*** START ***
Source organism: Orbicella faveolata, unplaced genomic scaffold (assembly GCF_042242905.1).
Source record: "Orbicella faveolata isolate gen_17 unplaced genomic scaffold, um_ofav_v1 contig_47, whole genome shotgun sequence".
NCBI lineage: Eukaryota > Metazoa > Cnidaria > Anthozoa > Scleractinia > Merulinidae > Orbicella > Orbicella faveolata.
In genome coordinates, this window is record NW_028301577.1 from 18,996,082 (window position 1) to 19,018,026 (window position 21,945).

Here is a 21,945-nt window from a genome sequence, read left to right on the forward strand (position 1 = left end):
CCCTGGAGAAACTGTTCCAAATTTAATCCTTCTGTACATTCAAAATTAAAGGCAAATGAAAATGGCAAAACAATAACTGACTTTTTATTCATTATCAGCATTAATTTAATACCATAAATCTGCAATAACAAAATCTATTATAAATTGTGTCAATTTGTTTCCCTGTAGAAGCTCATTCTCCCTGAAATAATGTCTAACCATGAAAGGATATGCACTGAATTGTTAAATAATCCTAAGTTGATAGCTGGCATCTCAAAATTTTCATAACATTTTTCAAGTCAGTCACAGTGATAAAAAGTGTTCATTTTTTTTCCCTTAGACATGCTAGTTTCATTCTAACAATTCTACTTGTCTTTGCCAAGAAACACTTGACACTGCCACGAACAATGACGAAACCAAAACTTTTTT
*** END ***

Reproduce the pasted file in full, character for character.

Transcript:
Source organism: Orbicella faveolata, unplaced genomic scaffold (assembly GCF_042242905.1).
Source record: "Orbicella faveolata isolate gen_17 unplaced genomic scaffold, um_ofav_v1 contig_47, whole genome shotgun sequence".
NCBI lineage: Eukaryota > Metazoa > Cnidaria > Anthozoa > Scleractinia > Merulinidae > Orbicella > Orbicella faveolata.
In genome coordinates, this window is record NW_028301577.1 from 18,996,082 (window position 1) to 19,018,026 (window position 21,945).

Here is a 21,945-nt window from a genome sequence, read left to right on the forward strand (position 1 = left end):
CCCTGGAGAAACTGTTCCAAATTTAATCCTTCTGTACATTCAAAATTAAAGGCAAATGAAAATGGCAAAACAATAACTGACTTTTTATTCATTATCAGCATTAATTTAATACCATAAATCTGCAATAACAAAATCTATTATAAATTGTGTCAATTTGTTTCCCTGTAGAAGCTCATTCTCCCTGAAATAATGTCTAACCATGAAAGGATATGCACTGAATTGTTAAATAATCCTAAGTTGATAGCTGGCATCTCAAAATTTTCATAACATTTTTCAAGTCAGTCACAGTGATAAAAAGTGTTCATTTTTTTTCCCTTAGACATGCTAGTTTCATTCTAACAATTCTACTTGTCTTTGCCAAGAAACACTTGACACTGCCACGAACAATGACGAAACCAAAACTTTTTT